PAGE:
The Friday before Veterans Day dawned brisk and bright, auguring a near perfect Indian summer day to dedicate the reconstructed Vietnam Veterans Plaza in downtown Manhattan, and to rededicate the glass block-and-granite memorial that is the centerpiece of the plaza.
Two thousand veterans and their families, including 600 relatives of New York City’s 1,741 sons who lost their lives in Southeast Asia, were on hand for the event.
They listened in rapt attention to speakers who praised those who answered their country’s call, who reminded them of the need to remember what happened in the jungles and the rice paddies of Southeast Asia during the long years of the Vietnam War, and who drew parallels with those emergency responders who died during the September 11th attacks on the Twin Towers and the Pentagon.
They heard Henry Stern, commissioner of New York City’s Department of Parks and Recreation, praise the contemplative nature of the reborn plaza. He also acknowledged the unique public-private partnership responsible for the dramatic improvements to a plaza and memorial that had grown shabby in the 16 years since the memorial was dedicated. These included the City of New York, which appropriated almost $2 million toward the $7 million cost of the renovation; the State of Alabama Pension Fund, the landlord of 55 Water Street which abuts the plaza and has responsibility for its maintenance, which anteed up some $3 million; and the various veterans organizations, corporations, and other groups whose support was crucial in galvanizing the effort to rehabilitate the plaza.
Among the other major contributors were the New York Vietnam Veterans Memorial Commission; ADCO Electrical Corporation; Con Edison; Home Box Office; the Depository Trust & Clearing Corporation; Insignia/ESG Inc.; the McGraw-Hill Companies; the New York Stock Exchange Foundation; Jaros Baum & Bolles; Pottish, Freyberg, Marcus & Velazquez, LLP; ARC Electrical Construction Company; Honeywell, Inc.; PAL Environmental Safety Corporation; Fried, Frank, Harris, Shriver & Jacobson; Jones Lang LaSalle Americas, Inc.; the Building Owners and Managers Association of New York; and Vietnam Veterans of America, Manhattan Chapter 126.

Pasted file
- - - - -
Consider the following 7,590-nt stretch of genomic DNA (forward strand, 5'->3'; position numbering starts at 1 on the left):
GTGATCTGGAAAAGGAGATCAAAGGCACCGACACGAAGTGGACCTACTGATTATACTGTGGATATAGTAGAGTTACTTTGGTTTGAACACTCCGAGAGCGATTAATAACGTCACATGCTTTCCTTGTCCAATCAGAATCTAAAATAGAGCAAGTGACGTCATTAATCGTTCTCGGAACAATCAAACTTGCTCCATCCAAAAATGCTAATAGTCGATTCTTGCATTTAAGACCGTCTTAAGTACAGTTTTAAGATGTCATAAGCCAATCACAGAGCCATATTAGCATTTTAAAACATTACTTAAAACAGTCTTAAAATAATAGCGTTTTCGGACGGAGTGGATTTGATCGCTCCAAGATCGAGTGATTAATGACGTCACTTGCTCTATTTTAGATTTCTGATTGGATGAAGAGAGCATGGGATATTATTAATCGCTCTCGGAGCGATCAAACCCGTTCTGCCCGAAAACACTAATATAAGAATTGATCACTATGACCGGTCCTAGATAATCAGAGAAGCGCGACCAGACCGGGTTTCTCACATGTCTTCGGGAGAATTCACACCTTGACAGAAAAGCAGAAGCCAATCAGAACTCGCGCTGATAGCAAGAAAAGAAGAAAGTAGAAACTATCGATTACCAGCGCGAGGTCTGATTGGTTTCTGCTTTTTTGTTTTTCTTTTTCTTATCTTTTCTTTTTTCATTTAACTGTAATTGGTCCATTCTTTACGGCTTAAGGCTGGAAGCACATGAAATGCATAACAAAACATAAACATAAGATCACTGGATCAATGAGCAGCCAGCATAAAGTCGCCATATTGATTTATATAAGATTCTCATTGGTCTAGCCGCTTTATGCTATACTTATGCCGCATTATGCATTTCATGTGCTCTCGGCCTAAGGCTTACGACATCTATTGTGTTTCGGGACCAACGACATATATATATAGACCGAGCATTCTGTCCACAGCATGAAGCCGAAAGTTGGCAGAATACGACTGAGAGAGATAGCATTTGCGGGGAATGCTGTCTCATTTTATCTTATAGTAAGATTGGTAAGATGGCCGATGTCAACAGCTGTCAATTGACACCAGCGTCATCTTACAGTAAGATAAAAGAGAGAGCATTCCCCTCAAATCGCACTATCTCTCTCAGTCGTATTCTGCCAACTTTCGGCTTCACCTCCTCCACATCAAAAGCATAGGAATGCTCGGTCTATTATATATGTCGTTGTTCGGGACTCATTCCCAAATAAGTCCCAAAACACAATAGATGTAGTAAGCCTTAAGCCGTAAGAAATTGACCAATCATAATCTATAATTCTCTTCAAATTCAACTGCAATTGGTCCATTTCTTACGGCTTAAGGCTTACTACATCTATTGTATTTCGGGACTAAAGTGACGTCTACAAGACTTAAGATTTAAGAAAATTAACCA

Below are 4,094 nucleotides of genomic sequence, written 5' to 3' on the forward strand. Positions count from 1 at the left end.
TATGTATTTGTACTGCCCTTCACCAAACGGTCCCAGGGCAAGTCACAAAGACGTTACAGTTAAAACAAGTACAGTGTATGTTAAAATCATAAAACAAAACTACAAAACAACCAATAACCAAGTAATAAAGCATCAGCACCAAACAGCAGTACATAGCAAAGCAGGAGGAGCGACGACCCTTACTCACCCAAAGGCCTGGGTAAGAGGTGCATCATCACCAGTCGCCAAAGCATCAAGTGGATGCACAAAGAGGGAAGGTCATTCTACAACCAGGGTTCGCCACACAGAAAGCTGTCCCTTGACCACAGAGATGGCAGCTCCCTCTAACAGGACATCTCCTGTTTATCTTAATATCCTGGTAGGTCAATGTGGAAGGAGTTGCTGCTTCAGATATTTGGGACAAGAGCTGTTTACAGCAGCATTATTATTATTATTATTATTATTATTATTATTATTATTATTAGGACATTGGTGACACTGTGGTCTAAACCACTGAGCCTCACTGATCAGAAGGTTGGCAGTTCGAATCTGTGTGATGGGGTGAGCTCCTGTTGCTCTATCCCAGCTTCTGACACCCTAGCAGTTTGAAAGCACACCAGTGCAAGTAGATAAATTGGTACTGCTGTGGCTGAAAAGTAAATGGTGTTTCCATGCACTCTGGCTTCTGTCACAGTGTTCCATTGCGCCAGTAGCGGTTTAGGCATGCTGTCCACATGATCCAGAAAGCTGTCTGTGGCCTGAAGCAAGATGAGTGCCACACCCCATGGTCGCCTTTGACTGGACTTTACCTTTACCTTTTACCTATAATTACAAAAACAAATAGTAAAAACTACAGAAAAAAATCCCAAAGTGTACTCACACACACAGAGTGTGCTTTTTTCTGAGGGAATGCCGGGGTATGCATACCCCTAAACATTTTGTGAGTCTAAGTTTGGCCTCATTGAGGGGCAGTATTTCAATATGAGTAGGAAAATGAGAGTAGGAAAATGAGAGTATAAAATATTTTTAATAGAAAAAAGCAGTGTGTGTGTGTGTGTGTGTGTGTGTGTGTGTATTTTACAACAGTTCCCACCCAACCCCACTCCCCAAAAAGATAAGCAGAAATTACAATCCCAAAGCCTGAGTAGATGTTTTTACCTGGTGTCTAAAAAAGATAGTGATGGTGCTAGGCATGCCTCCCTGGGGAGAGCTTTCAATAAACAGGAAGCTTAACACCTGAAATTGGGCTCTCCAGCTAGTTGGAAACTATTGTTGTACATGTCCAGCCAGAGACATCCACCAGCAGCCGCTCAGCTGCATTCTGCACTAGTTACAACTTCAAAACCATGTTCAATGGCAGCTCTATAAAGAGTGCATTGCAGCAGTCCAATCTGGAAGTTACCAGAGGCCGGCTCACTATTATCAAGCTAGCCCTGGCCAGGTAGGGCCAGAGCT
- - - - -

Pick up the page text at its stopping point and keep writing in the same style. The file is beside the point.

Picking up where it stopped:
The two-year effort was organized by the corporation that owns 55 Water Street - Harry Bridgwood, the building manager, is himself a Vietnam Era veteran - along with the Department of Parks and Recreation, the City Parks Foundation, the Downtown Alliance, and a coalition of veterans led by the United War Veterans Council of New York City.
In addition to the refurbishing of the memorial, the entire plaza has been reconstructed, with new paving blocks, plantings, and lighting; ceremonial entrances on both Water and South streets have been added, along with a fountain of polished granite, six new flagpoles, and a 125-foot long, 10-foot wide Walk of Honor.
The highlight of these improvements is the Walk of Honor, in which the names of New York City residents lost to the war, from Rosario R. Abbate to Andrew G. Zissu, are etched onto stainless steel plaques affixed to a dozen granite pylons. A map of Southeast Asia, also fabricated in stainless steel, greets visitors at the beginning of the Walk. It sets the scene and offers the names of places in which American troops fought and died in Southeast Asia.